Rosemary & Thyme
Rosemary is reported dead on the job at Engleton Park, she’s at her mother’s having a bath. A schoolmate, later professor of archæology, assumed her identity to examine the grounds and was murdered. Her discovery nearby of “a Romano-English short sword” or gladius was dismissed by the head of faculty as “a Victorian ploughshare”, and then presented to the new department sponsor, a publishing tycoon, as the gladius it is.
The late Lord Engleton spent his fortune on antiquities suppressed by the head, whose position was secured thereby. They are labeled and stored in a locked trunk on the grounds, hence the tycoon’s persistent interest in buying the place. The head’s wife killed his colleague, and a junior member of the department trying to blackmail her husband into retirement.
The present Lord Engleton resolves to sell, “the past is only for archæologists”, but to another buyer, owing to the tycoon’s sudden aversion. Laura can only agree with the principle involved, her ex-husband Nick is said to be thinking of marrying someone else.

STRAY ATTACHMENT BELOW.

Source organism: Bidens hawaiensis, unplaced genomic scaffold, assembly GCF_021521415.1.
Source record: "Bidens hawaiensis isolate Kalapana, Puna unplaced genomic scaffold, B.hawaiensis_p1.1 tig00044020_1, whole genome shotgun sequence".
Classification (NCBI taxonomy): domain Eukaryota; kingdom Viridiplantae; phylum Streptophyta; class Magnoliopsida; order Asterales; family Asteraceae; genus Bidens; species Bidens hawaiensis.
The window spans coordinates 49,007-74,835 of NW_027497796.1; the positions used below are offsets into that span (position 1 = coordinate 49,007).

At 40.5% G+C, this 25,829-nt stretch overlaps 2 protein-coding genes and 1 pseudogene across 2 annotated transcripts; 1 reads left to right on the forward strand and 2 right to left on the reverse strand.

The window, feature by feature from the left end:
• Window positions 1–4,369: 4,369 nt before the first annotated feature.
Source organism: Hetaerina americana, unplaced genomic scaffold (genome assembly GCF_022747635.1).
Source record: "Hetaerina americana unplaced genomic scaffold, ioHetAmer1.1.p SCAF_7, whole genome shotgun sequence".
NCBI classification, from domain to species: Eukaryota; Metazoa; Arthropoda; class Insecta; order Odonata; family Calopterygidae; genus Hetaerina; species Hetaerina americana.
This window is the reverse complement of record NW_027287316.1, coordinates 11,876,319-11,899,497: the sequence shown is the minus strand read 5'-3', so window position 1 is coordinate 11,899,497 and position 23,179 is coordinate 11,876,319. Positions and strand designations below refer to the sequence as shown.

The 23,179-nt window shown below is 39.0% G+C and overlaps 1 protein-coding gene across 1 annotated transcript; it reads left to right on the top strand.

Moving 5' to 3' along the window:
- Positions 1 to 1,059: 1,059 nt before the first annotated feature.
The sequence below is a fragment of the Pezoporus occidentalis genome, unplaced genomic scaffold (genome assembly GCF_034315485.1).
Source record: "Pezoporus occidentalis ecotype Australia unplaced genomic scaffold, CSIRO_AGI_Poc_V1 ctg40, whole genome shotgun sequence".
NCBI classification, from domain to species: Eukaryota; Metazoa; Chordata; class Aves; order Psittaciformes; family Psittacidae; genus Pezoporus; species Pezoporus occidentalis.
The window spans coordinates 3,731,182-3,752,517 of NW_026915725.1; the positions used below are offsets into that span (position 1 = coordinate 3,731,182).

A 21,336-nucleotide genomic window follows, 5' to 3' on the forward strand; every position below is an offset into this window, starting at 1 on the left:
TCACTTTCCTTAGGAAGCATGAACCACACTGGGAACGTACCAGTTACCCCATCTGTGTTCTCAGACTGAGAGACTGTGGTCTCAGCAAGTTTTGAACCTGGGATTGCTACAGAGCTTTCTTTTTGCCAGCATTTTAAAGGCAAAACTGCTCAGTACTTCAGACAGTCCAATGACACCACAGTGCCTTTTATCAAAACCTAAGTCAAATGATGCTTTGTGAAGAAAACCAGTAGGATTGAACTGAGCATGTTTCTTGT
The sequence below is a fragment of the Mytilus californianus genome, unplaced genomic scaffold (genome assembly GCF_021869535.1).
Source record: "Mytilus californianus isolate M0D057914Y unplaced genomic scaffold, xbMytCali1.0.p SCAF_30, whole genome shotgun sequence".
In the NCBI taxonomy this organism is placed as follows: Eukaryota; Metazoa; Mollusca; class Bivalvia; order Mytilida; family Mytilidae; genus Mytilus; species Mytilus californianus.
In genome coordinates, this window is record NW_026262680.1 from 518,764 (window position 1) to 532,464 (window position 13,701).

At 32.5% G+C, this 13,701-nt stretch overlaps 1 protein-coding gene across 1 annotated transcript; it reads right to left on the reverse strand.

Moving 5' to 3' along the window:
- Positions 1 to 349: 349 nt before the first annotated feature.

The far-reaching astuteness of the teleplay is matched by the loveliness of the filming, particularly among flowers, with a stylistic coup in the late professor’s office where Rosemary is watching a video made by her friend at the Lower Worthington dig (the tape is labeled “ISAIAH 2:4!!!”). The camera sees the monitor from roughly Rosemary’s POV, long enough so that when a noise is heard outside the office (she is about to be knocked unconscious like Philip Marlowe), it comes as a genuine intrusion.